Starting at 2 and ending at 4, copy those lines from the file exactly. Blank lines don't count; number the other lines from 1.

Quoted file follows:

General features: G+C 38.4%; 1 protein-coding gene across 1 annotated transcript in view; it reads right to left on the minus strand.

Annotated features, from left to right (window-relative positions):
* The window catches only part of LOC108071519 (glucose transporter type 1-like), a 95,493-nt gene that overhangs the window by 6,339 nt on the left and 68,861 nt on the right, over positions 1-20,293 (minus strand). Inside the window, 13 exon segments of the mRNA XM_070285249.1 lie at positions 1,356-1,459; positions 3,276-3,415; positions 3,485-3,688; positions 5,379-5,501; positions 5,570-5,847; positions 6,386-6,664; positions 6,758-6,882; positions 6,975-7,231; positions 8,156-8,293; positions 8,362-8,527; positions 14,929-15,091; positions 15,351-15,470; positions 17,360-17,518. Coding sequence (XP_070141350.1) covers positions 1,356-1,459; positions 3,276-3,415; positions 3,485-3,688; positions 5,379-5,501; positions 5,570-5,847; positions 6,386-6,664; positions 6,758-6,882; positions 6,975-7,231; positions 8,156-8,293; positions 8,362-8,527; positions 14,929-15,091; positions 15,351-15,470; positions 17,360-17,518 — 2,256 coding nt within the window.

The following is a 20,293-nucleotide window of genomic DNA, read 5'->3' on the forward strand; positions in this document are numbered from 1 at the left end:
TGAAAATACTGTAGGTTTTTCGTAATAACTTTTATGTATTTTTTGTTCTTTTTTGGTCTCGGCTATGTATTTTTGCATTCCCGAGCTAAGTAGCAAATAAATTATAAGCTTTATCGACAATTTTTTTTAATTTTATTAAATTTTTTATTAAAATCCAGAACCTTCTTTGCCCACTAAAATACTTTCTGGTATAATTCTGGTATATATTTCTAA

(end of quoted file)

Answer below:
Annotated features, from left to right (window-relative positions):
* The window catches only part of LOC108071519 (glucose transporter type 1-like), a 95,493-nt gene that overhangs the window by 6,339 nt on the left and 68,861 nt on the right, over positions 1-20,293 (minus strand). Inside the window, 13 exon segments of the mRNA XM_070285249.1 lie at positions 1,356-1,459; positions 3,276-3,415; positions 3,485-3,688; positions 5,379-5,501; positions 5,570-5,847; positions 6,386-6,664; positions 6,758-6,882; positions 6,975-7,231; positions 8,156-8,293; positions 8,362-8,527; positions 14,929-15,091; positions 15,351-15,470; positions 17,360-17,518. Coding sequence (XP_070141350.1) covers positions 1,356-1,459; positions 3,276-3,415; positions 3,485-3,688; positions 5,379-5,501; positions 5,570-5,847; positions 6,386-6,664; positions 6,758-6,882; positions 6,975-7,231; positions 8,156-8,293; positions 8,362-8,527; positions 14,929-15,091; positions 15,351-15,470; positions 17,360-17,518 — 2,256 coding nt within the window.

The following is a 20,293-nucleotide window of genomic DNA, read 5'->3' on the forward strand; positions in this document are numbered from 1 at the left end: